It is also noteworthy that this treaty obliges states parties to provide adequate assistance to victims affected by the use or by testing of nuclear weapons, and to take the necessary measures for environmental rehabilitation in areas contaminated under its control. This dimension of the treaty constitutes an important contribution both to the protection of human rights of victims and to the now inescapable obligation to protect the environment, which are aspects that are not covered by the Comprehensive Nuclear Test Ban Treaty (CTBT). This certainly does not affect the value and vital role of this key instrument of the nuclear disarmament and non-proliferation regime but complements it by addressing the fundamental issue of environmental reparation.

The main challenge now is now not only to achieve a wider universality of the TPNW, but to engage more stakeholders and create awareness on the urgency of bringing pressure on the nuclear weapons states to finally move toward nuclear disarmament. In this regard, Civil Society initiatives have been promoting engagement of members of grassroots, parliament, the media and city governments, particularly in nuclear weapons states, which has had impressive results, with hundreds of local governments expressing support for the treaty and generating discussion among the population. These initiatives serve the purpose of putting pressure on politicians and especially, to facilitate a discussion within democratic societies about the sustainability and risks involved in the possession and harboring of nuclear weapons.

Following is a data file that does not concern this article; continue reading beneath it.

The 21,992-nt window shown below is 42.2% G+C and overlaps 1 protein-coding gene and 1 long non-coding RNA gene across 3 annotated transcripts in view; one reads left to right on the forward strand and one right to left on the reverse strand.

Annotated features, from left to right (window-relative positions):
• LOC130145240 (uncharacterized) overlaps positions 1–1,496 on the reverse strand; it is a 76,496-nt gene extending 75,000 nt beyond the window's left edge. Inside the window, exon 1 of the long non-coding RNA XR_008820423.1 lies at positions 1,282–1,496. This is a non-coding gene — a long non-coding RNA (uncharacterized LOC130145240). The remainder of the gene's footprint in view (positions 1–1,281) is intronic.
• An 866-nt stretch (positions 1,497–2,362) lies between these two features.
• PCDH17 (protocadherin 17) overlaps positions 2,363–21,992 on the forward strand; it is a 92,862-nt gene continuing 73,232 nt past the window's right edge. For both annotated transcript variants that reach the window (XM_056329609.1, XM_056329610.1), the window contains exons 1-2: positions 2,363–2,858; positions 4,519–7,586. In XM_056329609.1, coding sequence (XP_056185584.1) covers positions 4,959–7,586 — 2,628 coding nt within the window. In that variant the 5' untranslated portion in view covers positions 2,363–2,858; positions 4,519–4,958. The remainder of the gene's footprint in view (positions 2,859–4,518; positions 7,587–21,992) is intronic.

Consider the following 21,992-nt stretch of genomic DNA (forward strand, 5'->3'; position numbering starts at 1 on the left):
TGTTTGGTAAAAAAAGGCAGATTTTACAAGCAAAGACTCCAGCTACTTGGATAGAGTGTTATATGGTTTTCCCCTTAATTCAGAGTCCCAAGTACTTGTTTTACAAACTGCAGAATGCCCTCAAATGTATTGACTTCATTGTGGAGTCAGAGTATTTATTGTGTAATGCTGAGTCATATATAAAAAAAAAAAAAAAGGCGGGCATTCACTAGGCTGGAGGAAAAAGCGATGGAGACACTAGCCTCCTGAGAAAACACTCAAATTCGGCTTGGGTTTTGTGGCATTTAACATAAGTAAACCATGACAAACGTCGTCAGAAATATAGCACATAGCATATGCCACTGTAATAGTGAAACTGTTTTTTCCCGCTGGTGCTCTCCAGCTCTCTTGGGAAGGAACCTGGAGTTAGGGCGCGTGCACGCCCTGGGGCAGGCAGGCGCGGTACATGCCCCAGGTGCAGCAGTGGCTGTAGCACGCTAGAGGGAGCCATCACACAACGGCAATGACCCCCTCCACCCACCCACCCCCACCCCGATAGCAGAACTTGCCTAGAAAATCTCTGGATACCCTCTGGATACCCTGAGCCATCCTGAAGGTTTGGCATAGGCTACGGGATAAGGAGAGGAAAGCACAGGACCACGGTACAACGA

Indeed, the TPNW has a long way to go and overcome many obstacles to achieve its objective, but in its first year of entry into force, it has already had an undeniable impact on the nuclear disarmament and non-proliferation debate, despite the expected skeptics and efforts to ignore its existence stemming from the still powerful nuclear deterrence establishment. Most of its technical experts, academics and government officials honestly believe that nuclear weapons have helped to guarantee peace and stability to the world and therefore should continue as the foundation of international security doctrines. These well-established ideas have been based on the questionable assumption that the deployment of these weapons have avoided war and can guarantee permanent peace for all nations. This has served as a sort of dogmatic idea for many decades, but recent research results have shown that the risks involved are significantly higher and that the humanitarian consequences would be catastrophic for every citizen of the planet. The humanitarian impact paradigm, which underlies the process that has inspired the TPNW, has provoked a tectonic shift in the nuclear disarmament and non-proliferation debate, which had been limited to the NPT review conferences with its often-frustrating results. Certainly, the persistence of the different approaches needs to be addressed in a more constructive discussion among the supporters of this treaty and the deterrence community.